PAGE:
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Accuracy of Rapid COVID Test Subpar in Children Aged 7 and Older, Researchers Say

NEW YORK (Reuters Health) – The BinaxNOW rapid SARS-CoV-2 antigen detection assay from Abbott does “not seem particularly useful” in symptomatic children and young adults aged 7 to 20 years due to “suboptimal” sensitivity and specificity, researchers say.

In symptomatic children younger than age 7, the test’s specificity is also “suboptimal” but its high sensitivity might be useful in ruling out COVID-19, report Dr. Nader Shaikh and colleagues of the University of Pittsburg Medical Center and Children’s Hospital of Pittsburgh in Pediatrics.

If these findings are confirmed by others, children younger than age 7, with a negative BinaxNOW result “could be allowed to return to day care or preschool. However, positive results would need to be confirmed with a PCR test, given the test’s high false-positive rate,” they suggest.

But Dr. Michael Mina, an expert in diagnostic testing who wasn’t involved in the study, cautioned that “it’s “an extremely small sample size” and the results are “an outlier and when you have an outlier with such a small sample, it really raises questions.”

“There are studies now with 10s of 1000s of these tests being run that really shows specificity of like, 99.9%,” Dr. Mina, with Harvard’s T.H. Chan School of Public Health, Boston, told Reuters Health by phone.

For their study, the Pittsburgh researchers tested 199 children aged two months to 20 years with symptoms suggestive of COVID-19 for less than one week. They all had one of the following symptoms: cough, shortness of breath, difficulty breathing, loss of smell or taste, severe respiratory illness; or two of the following: known exposure to COVID-19, fever or chills, congestion or runny nose, body aches, fatigue, headache, sore throat, nausea, vomiting, or diarrhea.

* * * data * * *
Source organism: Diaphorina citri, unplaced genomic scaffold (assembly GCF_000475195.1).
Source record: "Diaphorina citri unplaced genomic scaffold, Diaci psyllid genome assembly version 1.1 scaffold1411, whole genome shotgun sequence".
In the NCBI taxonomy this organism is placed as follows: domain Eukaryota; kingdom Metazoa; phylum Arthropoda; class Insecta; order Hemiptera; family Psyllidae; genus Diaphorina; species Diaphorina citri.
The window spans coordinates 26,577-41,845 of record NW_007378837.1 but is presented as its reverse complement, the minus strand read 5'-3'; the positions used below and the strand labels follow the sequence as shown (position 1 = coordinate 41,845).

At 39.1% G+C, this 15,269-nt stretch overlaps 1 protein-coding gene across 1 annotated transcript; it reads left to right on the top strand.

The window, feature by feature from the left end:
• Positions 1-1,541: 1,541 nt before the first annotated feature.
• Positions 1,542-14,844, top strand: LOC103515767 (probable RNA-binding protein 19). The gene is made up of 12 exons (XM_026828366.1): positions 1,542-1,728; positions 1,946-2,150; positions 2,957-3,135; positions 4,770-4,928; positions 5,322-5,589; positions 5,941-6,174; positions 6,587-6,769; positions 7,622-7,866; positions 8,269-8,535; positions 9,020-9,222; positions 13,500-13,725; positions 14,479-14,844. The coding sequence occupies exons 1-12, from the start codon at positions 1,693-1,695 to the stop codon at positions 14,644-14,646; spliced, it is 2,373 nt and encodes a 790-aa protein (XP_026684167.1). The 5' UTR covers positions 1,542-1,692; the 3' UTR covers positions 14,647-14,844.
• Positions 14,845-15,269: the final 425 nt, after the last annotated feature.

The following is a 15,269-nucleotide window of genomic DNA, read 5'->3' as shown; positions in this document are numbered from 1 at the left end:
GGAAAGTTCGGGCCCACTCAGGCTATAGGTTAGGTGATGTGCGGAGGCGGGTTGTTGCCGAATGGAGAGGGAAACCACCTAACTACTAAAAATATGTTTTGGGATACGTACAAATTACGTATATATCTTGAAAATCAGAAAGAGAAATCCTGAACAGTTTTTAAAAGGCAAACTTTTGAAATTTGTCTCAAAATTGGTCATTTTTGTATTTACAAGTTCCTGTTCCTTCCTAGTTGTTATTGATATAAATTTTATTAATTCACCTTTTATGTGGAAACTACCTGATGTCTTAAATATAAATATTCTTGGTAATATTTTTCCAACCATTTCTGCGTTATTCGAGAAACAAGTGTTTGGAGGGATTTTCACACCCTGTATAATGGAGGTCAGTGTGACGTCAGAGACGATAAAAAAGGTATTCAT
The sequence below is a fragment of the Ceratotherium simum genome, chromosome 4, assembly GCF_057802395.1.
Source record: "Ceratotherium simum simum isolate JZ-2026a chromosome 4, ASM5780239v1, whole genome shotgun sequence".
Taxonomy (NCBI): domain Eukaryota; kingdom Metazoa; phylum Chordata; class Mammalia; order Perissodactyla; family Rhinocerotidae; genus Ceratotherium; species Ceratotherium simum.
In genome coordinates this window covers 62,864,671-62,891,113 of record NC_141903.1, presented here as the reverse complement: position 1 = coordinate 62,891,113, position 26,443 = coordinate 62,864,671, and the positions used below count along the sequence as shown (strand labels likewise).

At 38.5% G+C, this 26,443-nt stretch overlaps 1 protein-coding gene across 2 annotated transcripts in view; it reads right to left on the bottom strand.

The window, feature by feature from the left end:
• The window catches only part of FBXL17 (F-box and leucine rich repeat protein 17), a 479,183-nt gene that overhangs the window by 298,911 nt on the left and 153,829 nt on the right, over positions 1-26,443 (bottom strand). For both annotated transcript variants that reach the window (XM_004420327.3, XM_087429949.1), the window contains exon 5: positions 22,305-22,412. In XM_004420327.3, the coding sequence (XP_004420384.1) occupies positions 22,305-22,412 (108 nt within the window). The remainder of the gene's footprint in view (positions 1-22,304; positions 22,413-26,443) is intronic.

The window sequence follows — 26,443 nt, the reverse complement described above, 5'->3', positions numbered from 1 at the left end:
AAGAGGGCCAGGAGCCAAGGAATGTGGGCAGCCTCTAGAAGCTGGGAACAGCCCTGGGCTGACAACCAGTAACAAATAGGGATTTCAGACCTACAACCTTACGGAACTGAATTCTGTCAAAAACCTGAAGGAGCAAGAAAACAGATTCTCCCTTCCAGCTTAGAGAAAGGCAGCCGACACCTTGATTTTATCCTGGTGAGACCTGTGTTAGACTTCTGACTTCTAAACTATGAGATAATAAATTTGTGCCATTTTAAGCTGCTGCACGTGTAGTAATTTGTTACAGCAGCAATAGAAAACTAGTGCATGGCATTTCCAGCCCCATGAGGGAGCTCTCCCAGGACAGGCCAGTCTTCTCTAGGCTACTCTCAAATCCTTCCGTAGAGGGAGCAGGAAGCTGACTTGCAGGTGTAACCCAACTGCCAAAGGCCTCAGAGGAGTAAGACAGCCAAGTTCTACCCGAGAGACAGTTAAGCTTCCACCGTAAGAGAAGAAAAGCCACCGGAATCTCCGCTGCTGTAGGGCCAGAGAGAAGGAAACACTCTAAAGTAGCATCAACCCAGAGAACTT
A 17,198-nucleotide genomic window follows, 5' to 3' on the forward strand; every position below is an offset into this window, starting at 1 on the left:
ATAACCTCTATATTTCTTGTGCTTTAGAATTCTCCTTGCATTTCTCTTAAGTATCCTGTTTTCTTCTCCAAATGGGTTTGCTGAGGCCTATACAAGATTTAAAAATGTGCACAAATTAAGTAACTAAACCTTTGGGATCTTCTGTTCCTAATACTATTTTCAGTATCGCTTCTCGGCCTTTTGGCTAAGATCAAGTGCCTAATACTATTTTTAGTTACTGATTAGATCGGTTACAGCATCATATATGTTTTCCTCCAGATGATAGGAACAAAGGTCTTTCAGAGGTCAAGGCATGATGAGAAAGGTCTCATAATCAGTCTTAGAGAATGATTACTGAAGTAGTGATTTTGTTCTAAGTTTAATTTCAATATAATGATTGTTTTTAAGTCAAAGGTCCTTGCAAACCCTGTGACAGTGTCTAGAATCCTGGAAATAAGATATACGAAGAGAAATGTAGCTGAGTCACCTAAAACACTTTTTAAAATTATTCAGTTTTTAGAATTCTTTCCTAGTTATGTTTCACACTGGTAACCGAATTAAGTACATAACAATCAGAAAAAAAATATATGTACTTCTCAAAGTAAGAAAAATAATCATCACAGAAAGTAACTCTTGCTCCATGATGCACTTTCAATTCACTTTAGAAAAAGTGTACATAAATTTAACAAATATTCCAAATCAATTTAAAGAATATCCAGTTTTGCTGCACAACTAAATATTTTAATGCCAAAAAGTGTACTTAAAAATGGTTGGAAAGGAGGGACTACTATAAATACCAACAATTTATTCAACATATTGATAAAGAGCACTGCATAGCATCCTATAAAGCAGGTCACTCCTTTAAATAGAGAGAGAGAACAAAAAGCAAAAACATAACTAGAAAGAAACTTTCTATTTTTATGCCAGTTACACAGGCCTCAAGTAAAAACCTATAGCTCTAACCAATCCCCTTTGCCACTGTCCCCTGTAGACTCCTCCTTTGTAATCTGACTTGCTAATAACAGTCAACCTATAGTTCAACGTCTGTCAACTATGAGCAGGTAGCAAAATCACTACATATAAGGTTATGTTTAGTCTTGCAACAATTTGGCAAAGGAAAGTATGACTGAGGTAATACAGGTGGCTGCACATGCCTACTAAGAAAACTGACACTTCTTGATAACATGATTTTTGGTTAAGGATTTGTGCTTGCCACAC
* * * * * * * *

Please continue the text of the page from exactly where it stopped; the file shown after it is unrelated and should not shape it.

They calculated the accuracy of the BinaxNOW assay using PCR results as the reference standard.

Of the 199 children, 39 had a positive PCR for SARS-CoV-2. In the overall cohort, the sensitivity and specificity of BinaxNOW were 85% and 91%, respectively.

The accuracy of the test was higher in children younger than age 7 years (sensitivity, 100%; specificity, 92%). In children aged 7 to 20 years, sensitivity was 79% and specificity 90%.

“The conclusion of the study is that the test is not as accurate as widely assumed,” Dr. Shaikh told Reuters Health by email.

“The performance under age 7 seemed ok, but that could just be because of the small numbers of children <7 in our study or due to chance. The results need to be replicated in other studies before its use for children under age 7 could be widely considered,” Dr. Shaikh added.

The researchers note that two previous studies have examined accuracy of BinaxNOW. One included a convenience sample of adults, 84% of whom were asymptomatic; the other enrolled a community sample (73% were asymptomatic; 6% were younger than age 18 years).

The reported sensitivities in these studies were in the 89% to 96% range and specificities of >99%; no differences were apparent according to age or presence of symptoms.

The Pittsburgh study, in contrast, included only symptomatic children with suspected COVID-19 and found similar sensitivity (except in those younger than 7 years) but substantially lower specificity.

Differences between results might be due to differences in test interpretation in the previous studies or the differing spectrum of patients included, the researchers say.

“With the use of the BinaxNOW rapid antigen test, one must consider potentially high rates of false-positives and the age of the target population before using it as a stand-alone assay,” Dr. Shaikh and colleagues conclude.

The authors say a key strength of the study include determining the test performance in the same setting that it would be used in practice. A key limitation is a lack of cycle-threshold data for the PCR test.

Flawed Conclusion?

In an emailed statement to Reuters Health, Abbott said, “The performance of BinaxNOW in the study is high and is consistent with dozens of other studies we’ve seen, but the conclusion is flawed.”

“BinaxNOW helps prevent outbreaks and stops the disease from spreading in the classroom, which is why it is a critically important tool – especially among children who are unvaccinated,” the company said.

“Nearly a year’s worth of real-world evidence in hundreds of school districts across the country shows BinaxNOW has been used to keep schools open and children in the classroom. At this point in the pandemic, we should be past the point of relying on studies that ignore the widely accepted science and value of rapid antigen testing,” the company added.

The study had no specific funding and the authors have indicated no relevant conflicts of interest.

SOURCE: https://bit.ly/3DySST5 Pediatrics, online August 30, 2021.

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  • Posted on September 1, 2021